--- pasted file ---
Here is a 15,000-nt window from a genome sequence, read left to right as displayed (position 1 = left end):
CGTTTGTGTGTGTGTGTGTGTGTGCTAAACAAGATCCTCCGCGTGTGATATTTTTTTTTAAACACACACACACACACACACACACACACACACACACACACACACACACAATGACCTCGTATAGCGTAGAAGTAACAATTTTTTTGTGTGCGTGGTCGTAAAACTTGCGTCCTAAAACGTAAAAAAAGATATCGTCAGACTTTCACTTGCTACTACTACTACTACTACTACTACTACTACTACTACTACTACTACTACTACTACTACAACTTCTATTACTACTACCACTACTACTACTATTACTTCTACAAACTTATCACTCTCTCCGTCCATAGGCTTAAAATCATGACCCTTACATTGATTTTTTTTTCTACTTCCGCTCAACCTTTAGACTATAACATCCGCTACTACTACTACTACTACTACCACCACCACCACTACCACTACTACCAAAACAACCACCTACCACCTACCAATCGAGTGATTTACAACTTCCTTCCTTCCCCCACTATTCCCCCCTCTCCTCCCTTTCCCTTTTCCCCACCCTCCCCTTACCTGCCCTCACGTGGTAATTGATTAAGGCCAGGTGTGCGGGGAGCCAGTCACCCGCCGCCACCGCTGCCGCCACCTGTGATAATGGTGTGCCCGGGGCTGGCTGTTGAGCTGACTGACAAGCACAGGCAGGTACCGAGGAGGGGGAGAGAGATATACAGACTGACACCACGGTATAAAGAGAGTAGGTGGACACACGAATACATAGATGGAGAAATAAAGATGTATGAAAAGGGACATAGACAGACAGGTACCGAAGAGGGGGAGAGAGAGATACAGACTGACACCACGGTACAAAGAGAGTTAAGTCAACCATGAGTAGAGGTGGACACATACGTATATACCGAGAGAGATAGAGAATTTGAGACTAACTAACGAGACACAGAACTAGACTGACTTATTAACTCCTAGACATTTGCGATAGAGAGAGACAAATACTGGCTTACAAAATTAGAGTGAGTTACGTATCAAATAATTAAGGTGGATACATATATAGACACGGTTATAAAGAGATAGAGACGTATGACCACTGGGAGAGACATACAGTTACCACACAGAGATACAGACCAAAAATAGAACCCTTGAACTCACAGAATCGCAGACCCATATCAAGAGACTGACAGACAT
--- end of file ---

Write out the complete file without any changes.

Here is a 15,000-nt window from a genome sequence, read left to right as displayed (position 1 = left end):
CGTTTGTGTGTGTGTGTGTGTGTGCTAAACAAGATCCTCCGCGTGTGATATTTTTTTTTAAACACACACACACACACACACACACACACACACACACACACACACACACAATGACCTCGTATAGCGTAGAAGTAACAATTTTTTTGTGTGCGTGGTCGTAAAACTTGCGTCCTAAAACGTAAAAAAAGATATCGTCAGACTTTCACTTGCTACTACTACTACTACTACTACTACTACTACTACTACTACTACTACTACTACTACTACAACTTCTATTACTACTACCACTACTACTACTATTACTTCTACAAACTTATCACTCTCTCCGTCCATAGGCTTAAAATCATGACCCTTACATTGATTTTTTTTTCTACTTCCGCTCAACCTTTAGACTATAACATCCGCTACTACTACTACTACTACTACCACCACCACCACTACCACTACTACCAAAACAACCACCTACCACCTACCAATCGAGTGATTTACAACTTCCTTCCTTCCCCCACTATTCCCCCCTCTCCTCCCTTTCCCTTTTCCCCACCCTCCCCTTACCTGCCCTCACGTGGTAATTGATTAAGGCCAGGTGTGCGGGGAGCCAGTCACCCGCCGCCACCGCTGCCGCCACCTGTGATAATGGTGTGCCCGGGGCTGGCTGTTGAGCTGACTGACAAGCACAGGCAGGTACCGAGGAGGGGGAGAGAGATATACAGACTGACACCACGGTATAAAGAGAGTAGGTGGACACACGAATACATAGATGGAGAAATAAAGATGTATGAAAAGGGACATAGACAGACAGGTACCGAAGAGGGGGAGAGAGAGATACAGACTGACACCACGGTACAAAGAGAGTTAAGTCAACCATGAGTAGAGGTGGACACATACGTATATACCGAGAGAGATAGAGAATTTGAGACTAACTAACGAGACACAGAACTAGACTGACTTATTAACTCCTAGACATTTGCGATAGAGAGAGACAAATACTGGCTTACAAAATTAGAGTGAGTTACGTATCAAATAATTAAGGTGGATACATATATAGACACGGTTATAAAGAGATAGAGACGTATGACCACTGGGAGAGACATACAGTTACCACACAGAGATACAGACCAAAAATAGAACCCTTGAACTCACAGAATCGCAGACCCATATCAAGAGACTGACAGACAT